Findings: Clinically trained psychiatrists were influenced by the authority figure (expert influence)
Jenkins-Hall and Sacco (1991)
Procedure: Researchers presented videotapes of a person in therapy to a number of European American male and female therapists. The videos presented different situations (male or female, black or white, depressed or non-depressed symptoms). They were asked to diagnose the patients.
Findings: White therapist were more likely to make a false-positive diagnosis if the patient was black. For example, a black patient would be diagnosed as depressed even in the absence of deprresed symptoms.
Conclusion: Culture can affect the validity of diagnosis. (Ethnicity Bias)
Brown and Harris (1978)
Aim: To investigate to what extent social and cultural factors play a role in the onset of depression in women
Procedure: 458 women in South London were surveyed on their daily lives and depressive episodes, including life events and difficulties faced, and then were asked to rate their severity
Findings: Working women with young children were 4 times more likely to become depressed than middle class women. 8% had been depressed in the previous year. 30 of the 32 women who had depressed had experienced an adverse life event or serious difficulty. Only 30% of women not depressed suffered adversity.
Conclusion: Three major factors were found: protective factor (intimacy, social support), vulnerability factor (loss of mother before 11, lack of relationship, +3 kids under 14, unemployment) and provoking factor (stressors)
Weisman et al. (1996)
Procedure: 10 countries participated in the study: the United States, Canada, Puerto Rico, France, West Germany, Italy, Lebanon, Taiwan, Korea, and New Zealand. The rates of prevelance, demographics and ages of onset of major depressionwere measured.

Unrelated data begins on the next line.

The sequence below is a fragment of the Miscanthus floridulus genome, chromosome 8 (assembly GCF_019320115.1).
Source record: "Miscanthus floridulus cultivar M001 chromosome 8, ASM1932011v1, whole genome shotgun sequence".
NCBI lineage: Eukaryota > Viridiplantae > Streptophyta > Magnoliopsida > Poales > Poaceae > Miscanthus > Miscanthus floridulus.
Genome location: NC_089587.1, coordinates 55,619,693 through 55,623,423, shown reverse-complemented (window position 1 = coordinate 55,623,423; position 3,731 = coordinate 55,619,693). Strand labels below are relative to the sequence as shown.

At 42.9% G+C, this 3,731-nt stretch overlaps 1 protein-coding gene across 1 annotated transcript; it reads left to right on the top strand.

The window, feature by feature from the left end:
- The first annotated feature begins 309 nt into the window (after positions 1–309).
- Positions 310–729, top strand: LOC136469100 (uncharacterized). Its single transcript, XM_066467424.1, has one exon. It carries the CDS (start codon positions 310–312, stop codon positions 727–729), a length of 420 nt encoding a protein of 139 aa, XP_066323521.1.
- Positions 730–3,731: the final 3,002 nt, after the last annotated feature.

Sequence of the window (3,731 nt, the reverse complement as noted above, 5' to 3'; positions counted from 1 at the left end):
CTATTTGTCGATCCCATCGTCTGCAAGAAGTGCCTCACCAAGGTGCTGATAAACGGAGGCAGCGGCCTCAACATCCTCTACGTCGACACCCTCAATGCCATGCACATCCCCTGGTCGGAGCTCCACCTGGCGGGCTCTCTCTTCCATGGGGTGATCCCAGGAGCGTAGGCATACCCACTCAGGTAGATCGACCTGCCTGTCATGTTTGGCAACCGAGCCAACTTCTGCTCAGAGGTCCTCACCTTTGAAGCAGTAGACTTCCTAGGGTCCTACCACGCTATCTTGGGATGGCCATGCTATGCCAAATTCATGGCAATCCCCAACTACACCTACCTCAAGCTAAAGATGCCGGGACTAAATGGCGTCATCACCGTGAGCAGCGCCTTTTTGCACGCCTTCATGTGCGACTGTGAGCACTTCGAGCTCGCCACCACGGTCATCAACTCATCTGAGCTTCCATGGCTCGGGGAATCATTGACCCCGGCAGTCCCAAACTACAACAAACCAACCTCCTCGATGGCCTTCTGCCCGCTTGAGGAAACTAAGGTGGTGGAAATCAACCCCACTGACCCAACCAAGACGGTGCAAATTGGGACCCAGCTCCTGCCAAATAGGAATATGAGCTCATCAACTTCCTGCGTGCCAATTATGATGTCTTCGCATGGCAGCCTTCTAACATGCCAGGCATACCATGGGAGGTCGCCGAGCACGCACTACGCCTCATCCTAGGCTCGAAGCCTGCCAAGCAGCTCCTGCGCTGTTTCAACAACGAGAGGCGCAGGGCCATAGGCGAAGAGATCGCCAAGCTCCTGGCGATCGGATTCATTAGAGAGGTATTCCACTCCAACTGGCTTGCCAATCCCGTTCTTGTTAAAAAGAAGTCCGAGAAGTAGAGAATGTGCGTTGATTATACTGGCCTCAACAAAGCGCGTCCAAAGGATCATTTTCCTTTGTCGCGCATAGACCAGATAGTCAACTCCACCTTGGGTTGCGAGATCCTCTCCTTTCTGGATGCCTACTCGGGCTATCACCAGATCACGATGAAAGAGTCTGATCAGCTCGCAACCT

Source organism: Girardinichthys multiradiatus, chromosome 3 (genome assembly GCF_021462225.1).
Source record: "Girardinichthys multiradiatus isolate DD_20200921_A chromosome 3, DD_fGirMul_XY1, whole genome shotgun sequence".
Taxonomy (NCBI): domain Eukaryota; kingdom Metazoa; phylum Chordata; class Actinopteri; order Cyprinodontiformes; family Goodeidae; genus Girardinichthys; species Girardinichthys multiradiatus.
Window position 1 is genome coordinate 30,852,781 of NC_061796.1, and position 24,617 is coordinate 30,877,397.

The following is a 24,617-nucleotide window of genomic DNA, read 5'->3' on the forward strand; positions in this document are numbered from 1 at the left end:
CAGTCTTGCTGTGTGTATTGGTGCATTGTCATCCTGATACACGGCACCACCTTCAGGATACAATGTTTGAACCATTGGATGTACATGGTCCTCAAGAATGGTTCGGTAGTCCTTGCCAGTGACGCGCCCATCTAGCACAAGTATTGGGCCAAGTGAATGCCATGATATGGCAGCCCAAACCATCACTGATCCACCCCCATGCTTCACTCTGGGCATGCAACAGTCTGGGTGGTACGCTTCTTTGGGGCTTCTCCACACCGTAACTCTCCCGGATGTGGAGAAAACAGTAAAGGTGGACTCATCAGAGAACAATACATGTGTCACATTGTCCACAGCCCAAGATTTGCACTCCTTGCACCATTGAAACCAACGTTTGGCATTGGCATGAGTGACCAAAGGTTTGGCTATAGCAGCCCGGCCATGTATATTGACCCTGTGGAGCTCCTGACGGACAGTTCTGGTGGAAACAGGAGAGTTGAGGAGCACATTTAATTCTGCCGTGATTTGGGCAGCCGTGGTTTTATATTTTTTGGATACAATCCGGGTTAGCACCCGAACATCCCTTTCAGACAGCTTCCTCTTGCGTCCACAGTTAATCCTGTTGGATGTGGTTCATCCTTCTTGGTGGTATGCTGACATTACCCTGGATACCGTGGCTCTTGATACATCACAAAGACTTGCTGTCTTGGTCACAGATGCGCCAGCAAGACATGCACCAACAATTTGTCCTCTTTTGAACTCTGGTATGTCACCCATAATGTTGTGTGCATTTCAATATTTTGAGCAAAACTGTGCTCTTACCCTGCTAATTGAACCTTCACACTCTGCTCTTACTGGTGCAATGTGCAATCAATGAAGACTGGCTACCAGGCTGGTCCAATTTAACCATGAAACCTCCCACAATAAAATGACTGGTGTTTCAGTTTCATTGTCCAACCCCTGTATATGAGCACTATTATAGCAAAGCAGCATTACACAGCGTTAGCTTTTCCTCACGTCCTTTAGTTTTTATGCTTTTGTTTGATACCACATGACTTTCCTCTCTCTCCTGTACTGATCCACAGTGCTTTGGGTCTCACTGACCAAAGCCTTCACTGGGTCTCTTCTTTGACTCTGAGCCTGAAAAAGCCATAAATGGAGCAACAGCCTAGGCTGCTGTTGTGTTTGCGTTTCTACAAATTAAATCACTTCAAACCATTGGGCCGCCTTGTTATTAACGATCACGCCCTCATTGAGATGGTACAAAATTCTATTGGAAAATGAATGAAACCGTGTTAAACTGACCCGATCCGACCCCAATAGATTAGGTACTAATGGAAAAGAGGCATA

Findings: The study found that the lifetime prevalence of depression ranged from 19.0 % (Beirut in Lebanon) to 1.5 % (Taiwan). Korea had rates of depression twice as high as those in Taiwan (2.9%) although they are both Asian countries. Paris had a rate (16.4%) close to that of Beirut although Beirut had experienced war for 15 years. Women had a higher rate than men in all countries.
Criticism: The researchers argue that different risk factors, social stigma, cultural reluctance to endorse mental symptoms as well as methodological limitations of the study may account for some of the differences.
Nicholson et al (2008)
Method: A cross-sectional study examined 12,053 men and 13,582 women in Russia, Poland and the Czech Republic. Depressive symptoms were examined in relation to socio-economic circumstances at three phases of the lifecourse: childhood, own education, and current circumstances.
Results: Men in the most socially disadvantaged groups in these countries were five times more likely to report depressive symptoms in their compatriates in higher socio-economic groups.
Boury et al (2001)
Aim: To investigate Becks cognitive triad
Procedure: Researchers monitored student's negative thoughts with the Beck Depression Inventory (BDI), a self-report questionnaire.
Findings: There was a correlation between the amount of automatic negative thoughts and the severity of depression. They also found that the duration of depression was influenced by te frequency of these thoughts.
Lewinsholn et al (2001)
Procedure: Longitudinal prospective study of 1500 adolescents